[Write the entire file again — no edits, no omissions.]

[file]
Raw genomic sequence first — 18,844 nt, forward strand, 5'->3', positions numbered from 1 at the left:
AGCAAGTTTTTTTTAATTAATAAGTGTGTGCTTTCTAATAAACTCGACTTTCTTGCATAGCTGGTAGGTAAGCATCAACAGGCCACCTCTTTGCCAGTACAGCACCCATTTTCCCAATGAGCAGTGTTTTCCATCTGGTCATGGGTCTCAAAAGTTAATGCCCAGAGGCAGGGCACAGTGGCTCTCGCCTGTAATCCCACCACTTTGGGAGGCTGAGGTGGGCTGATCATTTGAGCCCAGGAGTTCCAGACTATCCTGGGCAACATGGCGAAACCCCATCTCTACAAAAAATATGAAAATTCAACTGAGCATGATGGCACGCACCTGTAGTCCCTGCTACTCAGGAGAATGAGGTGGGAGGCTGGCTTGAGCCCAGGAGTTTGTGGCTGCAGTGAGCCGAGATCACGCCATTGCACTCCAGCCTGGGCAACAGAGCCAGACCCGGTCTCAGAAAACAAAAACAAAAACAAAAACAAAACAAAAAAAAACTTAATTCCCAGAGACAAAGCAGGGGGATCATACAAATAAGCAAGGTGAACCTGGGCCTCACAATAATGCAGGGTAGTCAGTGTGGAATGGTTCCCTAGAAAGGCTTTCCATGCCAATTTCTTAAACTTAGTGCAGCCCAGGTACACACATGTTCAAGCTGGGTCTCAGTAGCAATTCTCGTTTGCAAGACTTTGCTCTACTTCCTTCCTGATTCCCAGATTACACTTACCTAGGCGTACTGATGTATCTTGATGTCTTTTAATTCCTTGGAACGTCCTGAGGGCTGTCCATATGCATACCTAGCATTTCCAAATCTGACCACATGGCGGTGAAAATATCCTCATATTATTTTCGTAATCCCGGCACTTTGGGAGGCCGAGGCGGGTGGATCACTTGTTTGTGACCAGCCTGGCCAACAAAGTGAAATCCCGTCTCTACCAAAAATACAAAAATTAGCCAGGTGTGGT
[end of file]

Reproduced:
Raw genomic sequence first — 18,844 nt, forward strand, 5'->3', positions numbered from 1 at the left:
AGCAAGTTTTTTTTAATTAATAAGTGTGTGCTTTCTAATAAACTCGACTTTCTTGCATAGCTGGTAGGTAAGCATCAACAGGCCACCTCTTTGCCAGTACAGCACCCATTTTCCCAATGAGCAGTGTTTTCCATCTGGTCATGGGTCTCAAAAGTTAATGCCCAGAGGCAGGGCACAGTGGCTCTCGCCTGTAATCCCACCACTTTGGGAGGCTGAGGTGGGCTGATCATTTGAGCCCAGGAGTTCCAGACTATCCTGGGCAACATGGCGAAACCCCATCTCTACAAAAAATATGAAAATTCAACTGAGCATGATGGCACGCACCTGTAGTCCCTGCTACTCAGGAGAATGAGGTGGGAGGCTGGCTTGAGCCCAGGAGTTTGTGGCTGCAGTGAGCCGAGATCACGCCATTGCACTCCAGCCTGGGCAACAGAGCCAGACCCGGTCTCAGAAAACAAAAACAAAAACAAAAACAAAACAAAAAAAAACTTAATTCCCAGAGACAAAGCAGGGGGATCATACAAATAAGCAAGGTGAACCTGGGCCTCACAATAATGCAGGGTAGTCAGTGTGGAATGGTTCCCTAGAAAGGCTTTCCATGCCAATTTCTTAAACTTAGTGCAGCCCAGGTACACACATGTTCAAGCTGGGTCTCAGTAGCAATTCTCGTTTGCAAGACTTTGCTCTACTTCCTTCCTGATTCCCAGATTACACTTACCTAGGCGTACTGATGTATCTTGATGTCTTTTAATTCCTTGGAACGTCCTGAGGGCTGTCCATATGCATACCTAGCATTTCCAAATCTGACCACATGGCGGTGAAAATATCCTCATATTATTTTCGTAATCCCGGCACTTTGGGAGGCCGAGGCGGGTGGATCACTTGTTTGTGACCAGCCTGGCCAACAAAGTGAAATCCCGTCTCTACCAAAAATACAAAAATTAGCCAGGTGTGGT